Antonucci, Immacolata (2016) DEVELOPMENT OF MOLECULAR SYSTEMS FOR THE DETECTION OF ENVIRONMENTAL ARSENIC. [Tesi di dottorato]

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Item Type: Tesi di dottorato
Lingua: English
Title: DEVELOPMENT OF MOLECULAR SYSTEMS FOR THE DETECTION OF ENVIRONMENTAL ARSENIC
Creators:
CreatorsEmail
Antonucci, Immacolataimmacolata.antonucci@unina.it
Date: 22 April 2016
Number of Pages: 136
Institution: Università degli Studi di Napoli Federico II
Department: Biologia
Scuola di dottorato: Biotecnologie
Dottorato: Scienze biotecnologiche
Ciclo di dottorato: 28
Coordinatore del Corso di dottorato:
nomeemail
Sannia, Giovannisannia@unina.it
Tutor:
nomeemail
Bartolucci, SimonettaUNSPECIFIED
Fiorentino, GabriellaUNSPECIFIED
Date: 22 April 2016
Number of Pages: 136
Uncontrolled Keywords: arsenic; arsenic biosensor; thermus thermophilus
Settori scientifico-disciplinari del MIUR: Area 05 - Scienze biologiche > BIO/10 - Biochimica
Date Deposited: 13 Apr 2016 08:38
Last Modified: 31 Oct 2016 13:52
URI: http://www.fedoa.unina.it/id/eprint/10709

Abstract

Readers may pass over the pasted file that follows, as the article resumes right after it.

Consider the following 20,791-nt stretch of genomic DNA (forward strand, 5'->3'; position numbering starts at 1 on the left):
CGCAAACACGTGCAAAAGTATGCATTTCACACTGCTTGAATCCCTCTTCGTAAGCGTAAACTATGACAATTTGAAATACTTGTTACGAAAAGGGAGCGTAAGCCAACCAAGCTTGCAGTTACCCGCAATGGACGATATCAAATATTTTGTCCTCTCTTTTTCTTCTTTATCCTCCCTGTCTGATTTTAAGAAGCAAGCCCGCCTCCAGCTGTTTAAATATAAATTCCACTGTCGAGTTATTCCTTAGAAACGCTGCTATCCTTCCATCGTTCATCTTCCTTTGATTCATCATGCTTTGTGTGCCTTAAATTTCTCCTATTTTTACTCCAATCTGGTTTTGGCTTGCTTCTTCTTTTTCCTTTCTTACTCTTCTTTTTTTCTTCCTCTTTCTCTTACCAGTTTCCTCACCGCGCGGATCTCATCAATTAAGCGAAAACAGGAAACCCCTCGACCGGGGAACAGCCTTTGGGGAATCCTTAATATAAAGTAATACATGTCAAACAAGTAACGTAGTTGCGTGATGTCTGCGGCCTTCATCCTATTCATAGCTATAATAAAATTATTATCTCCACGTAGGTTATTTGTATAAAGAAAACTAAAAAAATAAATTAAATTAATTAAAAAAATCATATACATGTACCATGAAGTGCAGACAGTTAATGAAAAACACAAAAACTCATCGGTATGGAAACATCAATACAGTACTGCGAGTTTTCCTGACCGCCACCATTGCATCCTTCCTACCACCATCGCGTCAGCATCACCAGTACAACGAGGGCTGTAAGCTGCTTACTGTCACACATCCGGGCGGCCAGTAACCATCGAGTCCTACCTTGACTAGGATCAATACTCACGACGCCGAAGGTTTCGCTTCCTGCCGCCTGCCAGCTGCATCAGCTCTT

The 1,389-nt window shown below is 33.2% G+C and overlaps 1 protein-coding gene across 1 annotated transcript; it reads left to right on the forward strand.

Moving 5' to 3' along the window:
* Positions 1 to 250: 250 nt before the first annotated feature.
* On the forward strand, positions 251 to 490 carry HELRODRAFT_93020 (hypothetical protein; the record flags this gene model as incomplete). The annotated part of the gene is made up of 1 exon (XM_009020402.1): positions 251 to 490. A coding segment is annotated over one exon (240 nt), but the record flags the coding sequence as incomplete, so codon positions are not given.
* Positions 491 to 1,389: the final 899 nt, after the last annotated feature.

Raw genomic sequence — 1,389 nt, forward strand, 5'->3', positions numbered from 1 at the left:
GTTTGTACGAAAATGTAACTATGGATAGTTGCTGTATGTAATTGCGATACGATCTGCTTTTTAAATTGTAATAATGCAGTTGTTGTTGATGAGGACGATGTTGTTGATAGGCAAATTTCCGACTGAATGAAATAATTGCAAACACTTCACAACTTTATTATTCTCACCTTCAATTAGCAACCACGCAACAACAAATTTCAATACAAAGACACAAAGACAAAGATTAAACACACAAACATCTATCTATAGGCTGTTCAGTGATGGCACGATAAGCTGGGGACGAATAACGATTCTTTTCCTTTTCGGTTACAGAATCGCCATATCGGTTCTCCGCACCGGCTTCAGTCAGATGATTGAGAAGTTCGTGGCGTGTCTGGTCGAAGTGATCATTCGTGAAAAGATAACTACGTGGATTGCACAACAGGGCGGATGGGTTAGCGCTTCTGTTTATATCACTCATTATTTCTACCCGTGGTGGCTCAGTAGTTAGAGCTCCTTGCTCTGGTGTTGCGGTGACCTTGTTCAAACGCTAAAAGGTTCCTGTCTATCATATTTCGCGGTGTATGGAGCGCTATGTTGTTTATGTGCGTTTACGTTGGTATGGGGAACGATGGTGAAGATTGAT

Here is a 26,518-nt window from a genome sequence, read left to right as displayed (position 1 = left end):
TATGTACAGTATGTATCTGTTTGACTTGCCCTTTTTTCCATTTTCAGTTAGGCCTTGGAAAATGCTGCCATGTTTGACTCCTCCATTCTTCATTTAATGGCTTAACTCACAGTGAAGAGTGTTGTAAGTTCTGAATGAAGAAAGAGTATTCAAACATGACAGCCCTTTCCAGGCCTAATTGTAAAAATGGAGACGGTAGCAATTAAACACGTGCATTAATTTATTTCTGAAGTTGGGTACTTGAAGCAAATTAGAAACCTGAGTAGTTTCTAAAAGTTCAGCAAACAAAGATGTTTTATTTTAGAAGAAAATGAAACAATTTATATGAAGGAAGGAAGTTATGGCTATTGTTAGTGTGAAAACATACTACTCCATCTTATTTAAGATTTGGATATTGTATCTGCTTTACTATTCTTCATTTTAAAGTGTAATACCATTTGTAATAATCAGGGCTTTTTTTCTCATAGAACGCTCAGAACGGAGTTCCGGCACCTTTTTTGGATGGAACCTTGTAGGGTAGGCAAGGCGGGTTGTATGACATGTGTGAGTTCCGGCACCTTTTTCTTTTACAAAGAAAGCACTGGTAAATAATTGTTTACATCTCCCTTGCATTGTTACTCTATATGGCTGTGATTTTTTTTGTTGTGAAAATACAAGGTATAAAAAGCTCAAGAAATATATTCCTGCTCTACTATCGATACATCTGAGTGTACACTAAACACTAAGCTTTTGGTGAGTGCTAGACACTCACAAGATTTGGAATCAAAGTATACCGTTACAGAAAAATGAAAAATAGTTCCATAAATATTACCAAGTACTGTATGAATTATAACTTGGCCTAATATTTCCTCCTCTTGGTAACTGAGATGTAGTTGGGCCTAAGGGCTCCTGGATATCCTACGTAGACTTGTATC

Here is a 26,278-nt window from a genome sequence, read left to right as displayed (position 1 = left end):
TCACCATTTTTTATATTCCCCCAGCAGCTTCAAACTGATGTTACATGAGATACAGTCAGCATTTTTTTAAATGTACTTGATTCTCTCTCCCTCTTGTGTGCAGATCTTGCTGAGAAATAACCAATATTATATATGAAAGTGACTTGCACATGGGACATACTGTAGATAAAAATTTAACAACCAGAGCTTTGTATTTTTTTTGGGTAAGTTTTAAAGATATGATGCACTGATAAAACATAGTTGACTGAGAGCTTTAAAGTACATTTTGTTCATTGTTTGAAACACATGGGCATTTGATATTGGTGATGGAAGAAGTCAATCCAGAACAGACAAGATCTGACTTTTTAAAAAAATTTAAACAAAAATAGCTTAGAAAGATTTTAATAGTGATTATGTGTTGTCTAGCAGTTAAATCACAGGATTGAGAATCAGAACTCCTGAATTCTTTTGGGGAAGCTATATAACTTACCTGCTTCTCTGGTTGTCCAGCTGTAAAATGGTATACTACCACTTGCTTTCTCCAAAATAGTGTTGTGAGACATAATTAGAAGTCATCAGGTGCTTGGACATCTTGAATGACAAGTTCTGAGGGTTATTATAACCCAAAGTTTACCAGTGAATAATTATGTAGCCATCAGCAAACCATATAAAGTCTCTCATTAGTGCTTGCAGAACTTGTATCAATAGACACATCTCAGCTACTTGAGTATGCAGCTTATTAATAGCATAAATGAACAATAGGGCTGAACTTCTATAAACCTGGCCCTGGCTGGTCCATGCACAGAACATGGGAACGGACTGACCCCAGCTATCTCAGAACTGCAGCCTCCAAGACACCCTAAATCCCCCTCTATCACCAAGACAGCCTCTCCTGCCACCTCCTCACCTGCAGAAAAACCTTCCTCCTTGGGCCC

Arsenic is an ubiquitous toxic metalloid naturally present in the soil, water and air that adversely affects human health. The abundance of arsenic in the environment has guided the evolution of multiple defence strategies in almost all microorganisms which must therefore sense the metalloid and regulate the transcription of genes coding for resistance proteins. In this sense microorganisms participate to the geochemical cycling of arsenic in their living environments, promoting or inhibiting arsenic release from sediment material. The aim of this thesis has been the characterization at molecular level of the mechanisms of arsenic resistance in T. thermophilus and the realization of “Cell-Based” and “Enzyme-Based” biosensors for the detection of arsenic species in soils and waters. The thermophilic gram negative bacterium Thermus thermophilus HB27 is able to grow in the presence of both arsenate and arsenite in a range of concentrations which are lethal for other microorganisms. The putative resistance genes have not been found in a single resistance operon but associated to chromosomal genes apparently not functionally related. In particular we found a gene coding for a thioredoxin-coupled arsenate reductase (TtArsC) which catalyzes the reduction of pentavalent arsenate to trivalent arsenite; two genes (TTC1447, TTC0354) coding putative ArsB-like transporters; and a gene coding for a transcriptional repressor (TtSmtB) sensitive to arsenic, belonging to the ArsR/SmtB family of transcriptional regulators. TtsmtB is part of an operon containing putative internal promoters upstream of genes with no obvious functional relationship. The purified recombinant protein is a dimeric DNA binding protein able to bind in-vitro to target sequences and to dissociate upon arsenate and arsenite binding. Inactivation of the TtsmtB gene, in a T. thermophilus TtsmtB- mutant strain, induces the expression of the ars genes among which TtarsC and a putative efflux protein. These results prove that TtSmtB has a functional role in the regulation of the arsenic resistance. Analysing the TTC0351, TTC0353 and TTC0354 promoter activities in-vivo, through β-galactosidase reporter systems, it has been developed the first whole-cell arsenic biosensor based on the use of the thermophilic microorganism T. thermophilus. The biosensor response could be measured with reliability within 30 minutes of arsenate or arsenite addition, and have a minimum detection limit of 0.1 mM for both arsenate and arsenite. An intriguingly feature of this biosensor rely on its thermophilic nature, hence, despite not having a higher arsenic detection limit it could be more versatile, stable and strong in case of highly contaminated waters. Moreover, it has been developed an enzyme-based biosensor to screen for the presence of arsenic using TtArsC as biomolecular probe. TtArsC has been adsorbed on gold nanoparticles (AuNPs) and nanobiocomplexes demonstrating stability and the capacity to strongly bind the toxic ions. Interestingly, TtArsC-AuNPs interaction with arsenic can be followed by naked eye, since solutions completely change their colors. Therefore, a straightforward application in fast and low-cost screening of water can be envisaged. Finally, Geobacillus stearothermophilus has been isolated from a geothermal area near Naples known as Pisciarelli, and has been identified as a new arsenic tolerant microorganism. Our results made G. stearothermophilus a novel model of study for the development of new arsenic biosensing and bioremediation techniques and confirm the possibility of using Thermus thermophilus as biological systems (cellular or enzymatic) for the traceability of pollutants after a thorough molecular, structural and functional characterization of the components involved and their interactions.

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